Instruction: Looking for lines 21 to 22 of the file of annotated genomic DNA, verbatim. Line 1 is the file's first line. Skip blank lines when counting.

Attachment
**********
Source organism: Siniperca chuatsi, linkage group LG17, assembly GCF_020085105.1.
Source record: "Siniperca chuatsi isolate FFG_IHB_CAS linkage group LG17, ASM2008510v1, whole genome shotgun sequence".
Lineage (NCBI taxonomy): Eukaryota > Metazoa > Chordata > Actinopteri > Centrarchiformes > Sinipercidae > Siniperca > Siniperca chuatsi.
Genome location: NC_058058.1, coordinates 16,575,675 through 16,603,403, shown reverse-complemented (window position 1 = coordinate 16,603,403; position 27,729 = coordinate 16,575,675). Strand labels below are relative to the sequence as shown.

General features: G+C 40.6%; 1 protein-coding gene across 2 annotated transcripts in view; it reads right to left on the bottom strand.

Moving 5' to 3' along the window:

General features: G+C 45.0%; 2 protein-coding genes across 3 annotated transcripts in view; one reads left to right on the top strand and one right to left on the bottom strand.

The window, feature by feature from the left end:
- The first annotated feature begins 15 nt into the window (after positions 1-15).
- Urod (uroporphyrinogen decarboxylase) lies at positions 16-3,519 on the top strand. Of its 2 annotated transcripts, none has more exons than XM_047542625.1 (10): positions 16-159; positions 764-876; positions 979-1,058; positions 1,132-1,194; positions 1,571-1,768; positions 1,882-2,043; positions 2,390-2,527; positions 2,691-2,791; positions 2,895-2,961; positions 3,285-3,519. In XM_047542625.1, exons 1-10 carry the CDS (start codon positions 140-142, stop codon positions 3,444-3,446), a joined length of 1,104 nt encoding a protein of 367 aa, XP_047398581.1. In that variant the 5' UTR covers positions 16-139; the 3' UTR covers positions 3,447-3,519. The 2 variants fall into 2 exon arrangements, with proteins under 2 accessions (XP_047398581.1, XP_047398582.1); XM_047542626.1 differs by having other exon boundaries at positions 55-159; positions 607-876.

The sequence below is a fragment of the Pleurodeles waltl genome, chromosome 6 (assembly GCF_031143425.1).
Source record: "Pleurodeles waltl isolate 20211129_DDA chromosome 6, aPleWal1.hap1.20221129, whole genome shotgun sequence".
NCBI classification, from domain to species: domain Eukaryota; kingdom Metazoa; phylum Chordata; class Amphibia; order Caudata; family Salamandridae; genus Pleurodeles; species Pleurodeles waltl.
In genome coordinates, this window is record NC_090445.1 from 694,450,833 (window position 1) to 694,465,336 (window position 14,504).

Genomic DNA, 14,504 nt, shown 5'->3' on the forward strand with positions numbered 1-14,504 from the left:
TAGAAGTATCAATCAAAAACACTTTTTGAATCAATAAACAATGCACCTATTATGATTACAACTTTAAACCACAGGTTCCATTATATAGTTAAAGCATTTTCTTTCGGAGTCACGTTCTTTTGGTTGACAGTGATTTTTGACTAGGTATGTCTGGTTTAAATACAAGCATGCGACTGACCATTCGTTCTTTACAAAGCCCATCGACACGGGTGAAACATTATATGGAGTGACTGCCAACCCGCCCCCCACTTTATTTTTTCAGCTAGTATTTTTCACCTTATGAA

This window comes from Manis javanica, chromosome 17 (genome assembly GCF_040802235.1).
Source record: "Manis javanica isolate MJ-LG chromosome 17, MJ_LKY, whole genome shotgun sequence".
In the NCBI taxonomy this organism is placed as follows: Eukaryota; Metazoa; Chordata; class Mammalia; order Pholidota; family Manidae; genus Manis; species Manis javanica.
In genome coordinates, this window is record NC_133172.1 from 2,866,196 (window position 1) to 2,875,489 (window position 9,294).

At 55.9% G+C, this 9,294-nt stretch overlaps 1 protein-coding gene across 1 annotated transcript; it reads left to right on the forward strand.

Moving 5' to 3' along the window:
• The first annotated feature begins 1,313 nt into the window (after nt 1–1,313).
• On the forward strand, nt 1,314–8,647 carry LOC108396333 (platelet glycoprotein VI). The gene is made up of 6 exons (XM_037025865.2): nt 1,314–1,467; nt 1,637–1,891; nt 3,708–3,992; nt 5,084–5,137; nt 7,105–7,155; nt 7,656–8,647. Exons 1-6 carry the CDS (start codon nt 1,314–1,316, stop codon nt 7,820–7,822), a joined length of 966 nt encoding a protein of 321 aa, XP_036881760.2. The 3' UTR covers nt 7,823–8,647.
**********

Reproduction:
At 55.9% G+C, this 9,294-nt stretch overlaps 1 protein-coding gene across 1 annotated transcript; it reads left to right on the forward strand.

Moving 5' to 3' along the window: